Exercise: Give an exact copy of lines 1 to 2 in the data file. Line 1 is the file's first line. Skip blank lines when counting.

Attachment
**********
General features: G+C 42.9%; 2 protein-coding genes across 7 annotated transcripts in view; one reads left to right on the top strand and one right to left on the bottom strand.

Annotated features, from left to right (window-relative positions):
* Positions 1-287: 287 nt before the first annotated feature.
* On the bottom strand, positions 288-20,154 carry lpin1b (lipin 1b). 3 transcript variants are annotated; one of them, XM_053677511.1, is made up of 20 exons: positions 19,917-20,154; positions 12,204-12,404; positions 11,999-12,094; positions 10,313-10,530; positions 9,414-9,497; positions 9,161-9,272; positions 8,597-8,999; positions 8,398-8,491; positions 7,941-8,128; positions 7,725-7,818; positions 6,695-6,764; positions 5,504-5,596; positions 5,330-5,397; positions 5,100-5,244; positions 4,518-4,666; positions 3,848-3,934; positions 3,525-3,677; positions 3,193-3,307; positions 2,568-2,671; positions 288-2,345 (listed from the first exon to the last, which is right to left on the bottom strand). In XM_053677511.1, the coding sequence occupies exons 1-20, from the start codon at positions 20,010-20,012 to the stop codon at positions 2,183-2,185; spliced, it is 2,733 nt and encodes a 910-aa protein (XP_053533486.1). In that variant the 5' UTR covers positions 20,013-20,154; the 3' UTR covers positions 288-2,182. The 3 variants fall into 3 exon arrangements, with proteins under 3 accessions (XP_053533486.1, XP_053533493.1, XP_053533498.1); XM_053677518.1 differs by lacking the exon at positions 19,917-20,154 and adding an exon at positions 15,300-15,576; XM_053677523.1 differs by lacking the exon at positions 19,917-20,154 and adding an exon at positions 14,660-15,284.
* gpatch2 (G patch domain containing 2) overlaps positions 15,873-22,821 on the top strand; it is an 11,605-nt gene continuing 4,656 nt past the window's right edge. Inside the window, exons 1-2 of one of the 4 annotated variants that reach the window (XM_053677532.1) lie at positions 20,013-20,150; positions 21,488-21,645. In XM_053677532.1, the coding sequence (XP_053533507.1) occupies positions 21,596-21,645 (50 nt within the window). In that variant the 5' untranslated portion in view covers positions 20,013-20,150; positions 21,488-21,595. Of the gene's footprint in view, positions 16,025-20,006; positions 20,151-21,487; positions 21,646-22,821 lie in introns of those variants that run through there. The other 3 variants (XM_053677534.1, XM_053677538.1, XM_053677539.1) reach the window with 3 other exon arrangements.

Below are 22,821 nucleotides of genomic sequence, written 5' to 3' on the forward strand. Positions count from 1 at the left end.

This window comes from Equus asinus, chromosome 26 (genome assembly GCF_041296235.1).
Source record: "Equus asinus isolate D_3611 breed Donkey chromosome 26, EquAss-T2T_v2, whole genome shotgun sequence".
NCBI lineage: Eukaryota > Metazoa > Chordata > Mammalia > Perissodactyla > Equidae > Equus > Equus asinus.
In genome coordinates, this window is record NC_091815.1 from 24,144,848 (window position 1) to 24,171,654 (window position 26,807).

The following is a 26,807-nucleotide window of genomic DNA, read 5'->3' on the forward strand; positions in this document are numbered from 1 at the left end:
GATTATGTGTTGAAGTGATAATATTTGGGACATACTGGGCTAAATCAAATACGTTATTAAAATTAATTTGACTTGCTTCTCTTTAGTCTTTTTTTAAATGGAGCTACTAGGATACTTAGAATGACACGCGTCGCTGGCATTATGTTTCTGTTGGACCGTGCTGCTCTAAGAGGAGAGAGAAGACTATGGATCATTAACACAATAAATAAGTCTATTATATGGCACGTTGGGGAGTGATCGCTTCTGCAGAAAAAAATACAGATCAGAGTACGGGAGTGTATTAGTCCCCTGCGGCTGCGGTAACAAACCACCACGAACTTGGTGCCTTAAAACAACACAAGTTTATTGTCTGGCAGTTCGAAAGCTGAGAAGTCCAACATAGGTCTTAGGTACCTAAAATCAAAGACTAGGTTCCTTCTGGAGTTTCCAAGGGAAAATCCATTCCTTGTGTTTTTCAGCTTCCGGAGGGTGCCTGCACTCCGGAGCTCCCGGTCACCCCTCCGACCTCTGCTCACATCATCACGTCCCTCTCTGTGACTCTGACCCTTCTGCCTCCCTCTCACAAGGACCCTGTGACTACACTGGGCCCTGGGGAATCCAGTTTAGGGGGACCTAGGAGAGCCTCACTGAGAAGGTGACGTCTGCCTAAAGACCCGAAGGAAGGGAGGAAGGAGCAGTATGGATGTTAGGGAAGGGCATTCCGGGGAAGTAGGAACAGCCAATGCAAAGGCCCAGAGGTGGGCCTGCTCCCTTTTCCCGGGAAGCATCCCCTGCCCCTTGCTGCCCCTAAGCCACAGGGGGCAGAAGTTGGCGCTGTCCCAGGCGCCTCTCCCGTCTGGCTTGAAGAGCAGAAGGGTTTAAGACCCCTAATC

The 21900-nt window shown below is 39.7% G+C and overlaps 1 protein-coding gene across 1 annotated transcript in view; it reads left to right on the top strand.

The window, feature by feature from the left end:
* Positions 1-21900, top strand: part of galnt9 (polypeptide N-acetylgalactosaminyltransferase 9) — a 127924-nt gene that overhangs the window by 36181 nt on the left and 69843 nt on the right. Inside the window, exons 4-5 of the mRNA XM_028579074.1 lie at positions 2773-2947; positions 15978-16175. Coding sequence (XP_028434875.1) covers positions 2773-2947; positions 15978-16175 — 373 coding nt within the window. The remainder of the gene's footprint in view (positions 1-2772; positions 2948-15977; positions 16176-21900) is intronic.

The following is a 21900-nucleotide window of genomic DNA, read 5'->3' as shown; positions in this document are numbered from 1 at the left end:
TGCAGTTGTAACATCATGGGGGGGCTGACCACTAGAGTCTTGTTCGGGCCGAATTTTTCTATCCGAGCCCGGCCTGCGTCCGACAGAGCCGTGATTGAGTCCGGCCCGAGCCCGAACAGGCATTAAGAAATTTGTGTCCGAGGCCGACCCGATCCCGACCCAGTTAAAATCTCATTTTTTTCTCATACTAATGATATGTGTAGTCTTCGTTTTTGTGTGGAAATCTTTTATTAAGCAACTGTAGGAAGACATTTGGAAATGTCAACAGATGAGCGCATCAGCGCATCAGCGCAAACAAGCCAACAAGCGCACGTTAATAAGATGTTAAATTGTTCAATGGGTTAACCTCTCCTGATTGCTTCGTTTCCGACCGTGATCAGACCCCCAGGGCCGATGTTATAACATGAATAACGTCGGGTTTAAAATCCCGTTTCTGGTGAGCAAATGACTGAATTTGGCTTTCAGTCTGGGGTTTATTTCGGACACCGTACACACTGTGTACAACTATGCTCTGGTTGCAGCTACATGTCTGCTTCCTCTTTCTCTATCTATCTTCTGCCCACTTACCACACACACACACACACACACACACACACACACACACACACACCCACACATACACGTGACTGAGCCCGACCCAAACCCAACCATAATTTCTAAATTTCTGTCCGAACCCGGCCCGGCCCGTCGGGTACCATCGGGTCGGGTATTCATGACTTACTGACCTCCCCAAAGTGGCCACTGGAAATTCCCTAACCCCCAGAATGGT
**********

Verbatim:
General features: G+C 42.9%; 2 protein-coding genes across 7 annotated transcripts in view; one reads left to right on the top strand and one right to left on the bottom strand.

Annotated features, from left to right (window-relative positions):